- Dr. Allen Hershkowitz, Senior Scientist, Natural Resources Defense Council

In the opening moments of Bill Haney's new documentary, "The Last Mountain," the president of the West Virginia Coal Association makes the snide and vaguely contemptuous assertion that most Americans don't know where their electricity comes from, and that they even see it as some kind of entitlement.

While there may be a kernel of truth embedded in that statement, that hardly justifies the ongoing destruction of the Appalachians by those who value profits more than people. Once you blow off the top of a mountain, it ceases to be a mountain. And once you blow the top off an entire mountain range, all that's left is a desolate field of rubble and a variety of health and environmental woes that didn't exist before. And situated in the center of a field of toxic rubble that used to be mountains lies West Virginia’s Coal River Mountain, the titular focus of the film.

"The Last Mountain" is easily one of the most compelling environmental documentaries I've ever seen, and makes a strong case that the war between Big Coal and average citizens struggling to preserve their environment, their health, and a sustainable future for their children, has implications that concern us all.

The key to making a really good documentary is to present the subject from as many different angles as possible, and Haney manages to present the fundamental views of all parties that have a stake in this fiercely heated conflict.

Currently, nearly half of America's electricity is generated by coal-fired power plants, and roughly 1/3 of the coal needed to keep those plants running comes from the Appalachian mountains.

The coal industry has determined that the fastest, cheapest way to extract the coal is by literally blowing the tops off the mountains, using enough explosives each week to equal the bomb that leveled Hiroshima. Unfortunately, in their relentless pursuit of short-term profits, they've largely ignored the long-term damage done to the environment by way of flooding and pollution of area waterways, as well as numerous accounts of cancer and other insults to human health many believe are directly associated with the coal industry's practices.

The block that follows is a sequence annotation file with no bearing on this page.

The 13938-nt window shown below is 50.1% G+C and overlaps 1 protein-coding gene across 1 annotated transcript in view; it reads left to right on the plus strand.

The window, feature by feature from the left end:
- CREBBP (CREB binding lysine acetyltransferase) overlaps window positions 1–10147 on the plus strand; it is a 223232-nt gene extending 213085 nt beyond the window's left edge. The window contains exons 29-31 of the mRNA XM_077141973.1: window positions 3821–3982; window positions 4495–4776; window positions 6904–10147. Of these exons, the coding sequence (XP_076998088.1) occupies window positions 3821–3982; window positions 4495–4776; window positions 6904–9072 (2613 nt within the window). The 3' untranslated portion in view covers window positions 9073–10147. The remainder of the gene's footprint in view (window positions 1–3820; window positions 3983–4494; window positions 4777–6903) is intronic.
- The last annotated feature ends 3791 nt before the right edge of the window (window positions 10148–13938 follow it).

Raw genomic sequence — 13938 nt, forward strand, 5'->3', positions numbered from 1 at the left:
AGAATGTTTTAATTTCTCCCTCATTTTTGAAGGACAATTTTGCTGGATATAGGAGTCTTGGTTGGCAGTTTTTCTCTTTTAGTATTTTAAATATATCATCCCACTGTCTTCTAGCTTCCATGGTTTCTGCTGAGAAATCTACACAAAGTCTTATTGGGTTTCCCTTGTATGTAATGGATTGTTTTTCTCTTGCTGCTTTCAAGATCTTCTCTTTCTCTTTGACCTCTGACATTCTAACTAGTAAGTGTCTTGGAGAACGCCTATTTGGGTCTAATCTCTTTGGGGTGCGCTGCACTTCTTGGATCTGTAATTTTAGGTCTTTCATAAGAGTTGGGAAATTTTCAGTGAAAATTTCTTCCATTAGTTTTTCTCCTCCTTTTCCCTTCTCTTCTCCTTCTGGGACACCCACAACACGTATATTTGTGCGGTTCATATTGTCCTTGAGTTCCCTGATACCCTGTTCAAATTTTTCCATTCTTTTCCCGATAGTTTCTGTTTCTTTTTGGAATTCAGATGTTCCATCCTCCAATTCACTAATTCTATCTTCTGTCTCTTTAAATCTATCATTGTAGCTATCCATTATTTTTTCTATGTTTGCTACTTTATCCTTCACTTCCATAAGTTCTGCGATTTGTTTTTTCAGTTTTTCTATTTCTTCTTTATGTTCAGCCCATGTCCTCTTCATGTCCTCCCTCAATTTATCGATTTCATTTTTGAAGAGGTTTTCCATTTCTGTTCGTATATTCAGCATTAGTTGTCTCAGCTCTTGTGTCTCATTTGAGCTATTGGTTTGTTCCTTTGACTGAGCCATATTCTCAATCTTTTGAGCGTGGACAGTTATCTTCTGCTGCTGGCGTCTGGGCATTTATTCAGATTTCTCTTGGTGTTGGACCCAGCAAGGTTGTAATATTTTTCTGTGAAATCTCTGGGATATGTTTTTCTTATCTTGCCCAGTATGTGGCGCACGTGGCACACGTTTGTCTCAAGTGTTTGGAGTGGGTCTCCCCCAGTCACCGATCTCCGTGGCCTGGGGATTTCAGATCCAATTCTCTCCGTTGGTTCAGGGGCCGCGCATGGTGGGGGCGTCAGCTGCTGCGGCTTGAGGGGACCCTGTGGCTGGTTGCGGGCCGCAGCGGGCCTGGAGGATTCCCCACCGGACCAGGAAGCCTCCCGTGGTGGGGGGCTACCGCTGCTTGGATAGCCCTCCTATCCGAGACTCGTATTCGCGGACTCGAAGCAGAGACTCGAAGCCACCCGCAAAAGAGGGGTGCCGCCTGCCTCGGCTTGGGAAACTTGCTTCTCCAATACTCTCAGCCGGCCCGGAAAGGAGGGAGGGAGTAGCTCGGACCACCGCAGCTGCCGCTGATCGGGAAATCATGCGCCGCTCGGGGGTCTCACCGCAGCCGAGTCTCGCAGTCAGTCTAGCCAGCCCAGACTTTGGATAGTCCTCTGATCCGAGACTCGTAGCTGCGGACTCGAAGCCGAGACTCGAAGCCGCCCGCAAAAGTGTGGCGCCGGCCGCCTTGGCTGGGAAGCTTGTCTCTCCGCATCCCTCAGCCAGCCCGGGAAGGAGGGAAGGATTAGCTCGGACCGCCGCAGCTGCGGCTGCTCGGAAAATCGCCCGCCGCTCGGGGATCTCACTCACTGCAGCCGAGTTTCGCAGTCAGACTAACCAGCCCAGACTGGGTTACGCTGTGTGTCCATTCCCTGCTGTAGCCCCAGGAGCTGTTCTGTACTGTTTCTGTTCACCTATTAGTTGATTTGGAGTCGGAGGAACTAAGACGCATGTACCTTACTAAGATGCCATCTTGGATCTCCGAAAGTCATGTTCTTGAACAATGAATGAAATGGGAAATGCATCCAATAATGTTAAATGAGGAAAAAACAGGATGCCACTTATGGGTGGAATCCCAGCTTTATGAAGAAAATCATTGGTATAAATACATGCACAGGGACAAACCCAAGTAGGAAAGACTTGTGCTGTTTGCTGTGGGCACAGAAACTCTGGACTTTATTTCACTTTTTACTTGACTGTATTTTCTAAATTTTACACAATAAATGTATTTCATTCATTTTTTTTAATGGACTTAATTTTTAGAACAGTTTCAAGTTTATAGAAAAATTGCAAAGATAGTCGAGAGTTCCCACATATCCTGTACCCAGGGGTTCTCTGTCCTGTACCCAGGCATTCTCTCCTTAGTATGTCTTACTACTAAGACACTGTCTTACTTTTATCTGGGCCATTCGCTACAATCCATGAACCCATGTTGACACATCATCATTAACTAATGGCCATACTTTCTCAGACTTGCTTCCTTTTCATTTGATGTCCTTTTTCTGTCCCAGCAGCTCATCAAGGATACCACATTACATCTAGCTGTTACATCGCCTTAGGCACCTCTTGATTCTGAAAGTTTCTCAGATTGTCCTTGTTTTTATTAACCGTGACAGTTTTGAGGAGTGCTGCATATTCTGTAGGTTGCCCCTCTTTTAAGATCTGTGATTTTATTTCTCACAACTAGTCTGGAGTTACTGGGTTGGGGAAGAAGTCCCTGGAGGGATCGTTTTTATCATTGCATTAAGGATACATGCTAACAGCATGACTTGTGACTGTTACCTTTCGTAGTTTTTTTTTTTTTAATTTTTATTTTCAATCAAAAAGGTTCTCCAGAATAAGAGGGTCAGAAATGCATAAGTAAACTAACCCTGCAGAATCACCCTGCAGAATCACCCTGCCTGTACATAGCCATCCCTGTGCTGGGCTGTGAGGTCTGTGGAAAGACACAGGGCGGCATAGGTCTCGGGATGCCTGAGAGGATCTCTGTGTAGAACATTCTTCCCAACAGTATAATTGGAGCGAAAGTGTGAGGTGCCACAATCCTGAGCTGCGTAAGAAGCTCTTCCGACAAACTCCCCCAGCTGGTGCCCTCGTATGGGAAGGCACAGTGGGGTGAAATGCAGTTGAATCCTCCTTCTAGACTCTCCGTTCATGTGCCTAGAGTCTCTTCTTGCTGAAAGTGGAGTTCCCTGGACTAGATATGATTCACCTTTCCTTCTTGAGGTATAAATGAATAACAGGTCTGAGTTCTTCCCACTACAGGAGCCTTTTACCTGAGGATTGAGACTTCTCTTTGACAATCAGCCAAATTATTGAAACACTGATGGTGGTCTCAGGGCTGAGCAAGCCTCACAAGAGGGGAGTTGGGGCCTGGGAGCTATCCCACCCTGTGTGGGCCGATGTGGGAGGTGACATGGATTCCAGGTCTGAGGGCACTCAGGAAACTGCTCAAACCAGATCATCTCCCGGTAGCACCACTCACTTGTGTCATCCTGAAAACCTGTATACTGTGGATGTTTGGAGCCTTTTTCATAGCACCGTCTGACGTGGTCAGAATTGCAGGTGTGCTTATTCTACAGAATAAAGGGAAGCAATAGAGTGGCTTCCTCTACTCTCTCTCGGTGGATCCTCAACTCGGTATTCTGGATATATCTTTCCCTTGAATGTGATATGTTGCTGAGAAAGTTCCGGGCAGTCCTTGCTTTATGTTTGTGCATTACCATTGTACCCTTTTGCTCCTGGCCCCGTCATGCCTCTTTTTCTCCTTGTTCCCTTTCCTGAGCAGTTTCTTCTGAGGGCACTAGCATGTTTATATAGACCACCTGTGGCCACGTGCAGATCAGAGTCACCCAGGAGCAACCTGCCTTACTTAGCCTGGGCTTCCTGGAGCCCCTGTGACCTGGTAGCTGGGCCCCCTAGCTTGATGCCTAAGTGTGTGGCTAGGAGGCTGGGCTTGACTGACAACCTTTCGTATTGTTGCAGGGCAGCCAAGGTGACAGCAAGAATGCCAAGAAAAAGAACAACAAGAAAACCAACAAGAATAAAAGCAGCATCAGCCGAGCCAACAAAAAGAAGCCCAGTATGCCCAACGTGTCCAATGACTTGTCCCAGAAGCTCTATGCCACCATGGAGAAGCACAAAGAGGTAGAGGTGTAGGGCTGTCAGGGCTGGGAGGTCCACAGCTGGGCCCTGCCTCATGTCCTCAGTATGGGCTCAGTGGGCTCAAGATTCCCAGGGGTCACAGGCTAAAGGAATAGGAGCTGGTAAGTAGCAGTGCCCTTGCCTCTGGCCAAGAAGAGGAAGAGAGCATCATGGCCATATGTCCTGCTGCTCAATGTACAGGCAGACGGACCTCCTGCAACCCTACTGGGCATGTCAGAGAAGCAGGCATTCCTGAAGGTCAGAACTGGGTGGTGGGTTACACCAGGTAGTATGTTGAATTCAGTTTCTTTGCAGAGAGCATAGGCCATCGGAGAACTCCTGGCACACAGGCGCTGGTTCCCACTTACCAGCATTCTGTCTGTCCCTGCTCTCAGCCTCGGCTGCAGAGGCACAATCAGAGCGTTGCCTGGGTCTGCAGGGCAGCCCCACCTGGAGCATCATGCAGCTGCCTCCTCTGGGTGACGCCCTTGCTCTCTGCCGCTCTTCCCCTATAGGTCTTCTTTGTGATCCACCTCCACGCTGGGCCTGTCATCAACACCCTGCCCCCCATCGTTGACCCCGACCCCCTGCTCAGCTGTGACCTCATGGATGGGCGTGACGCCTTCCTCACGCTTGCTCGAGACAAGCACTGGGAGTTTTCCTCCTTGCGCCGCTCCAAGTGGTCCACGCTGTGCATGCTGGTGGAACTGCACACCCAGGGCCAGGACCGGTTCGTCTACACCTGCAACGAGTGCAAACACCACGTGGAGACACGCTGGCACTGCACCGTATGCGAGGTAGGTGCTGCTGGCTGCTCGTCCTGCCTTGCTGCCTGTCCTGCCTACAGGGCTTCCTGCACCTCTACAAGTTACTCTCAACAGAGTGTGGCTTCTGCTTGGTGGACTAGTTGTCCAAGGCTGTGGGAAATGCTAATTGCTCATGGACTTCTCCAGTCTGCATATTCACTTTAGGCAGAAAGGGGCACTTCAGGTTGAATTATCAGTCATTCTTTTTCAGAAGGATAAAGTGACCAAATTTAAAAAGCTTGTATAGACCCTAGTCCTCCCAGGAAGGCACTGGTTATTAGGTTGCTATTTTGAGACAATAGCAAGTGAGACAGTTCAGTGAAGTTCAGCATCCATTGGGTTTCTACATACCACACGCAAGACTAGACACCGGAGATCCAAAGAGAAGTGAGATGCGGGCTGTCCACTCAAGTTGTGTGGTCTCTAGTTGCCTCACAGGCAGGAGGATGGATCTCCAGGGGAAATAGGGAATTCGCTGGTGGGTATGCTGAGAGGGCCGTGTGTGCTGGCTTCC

What began as a local struggle has grown into something much bigger, and become a major focus of longtime environmental activist Robert F. Kennedy Jr., who features prominently in the film.

As the debates surrounding climate change and corporate control of our democracy grow louder with each passing day, "The Last Mountain" couldn't be more timely. It's a classic David vs. Goliath story that pits ordinary citizens from all walks of life against a monolithic and seemingly implacable foe with the power to buy off politicians at the highest levels, break the law, shape the scope of public debate and manufacture consent as it deems fit.

If you’re not already dead inside, the film will shock, sadden and enrage you, before finally showing an inspirational glimmer of hope offered by sustained, non-violent civil disobedience and the transformational long-range potential of renewable energy sources.

The Last Mountain plays Wednesday, August 24th at 7:30PM only, as part of our ongoing One Hit Wonders series.  This screening is co-presented by The Southern Arizona Green Chamber of Commerce.  A post-film panel discussion will take place with the following local environmental experts:
ARDETH BARNHART, Program Director of Renewable Energy at UA, formerly with AzRISE
PABLO GARCIA-CHEVESICH, researcher/consultant in watershed management specializing in land reclamation & erosion control
VINCENT PAWLOWSKI, 27 years in engineering, holder of a new degree in Sustainable Community Development from Prescott College
DAVID SCHALLER, President of his energy & climate consultancy after a lengthy career with EPA, specializing in Sustainable Development & Climate Change
KATHERINE KENT, owner of the Solar Store, will moderate the panel.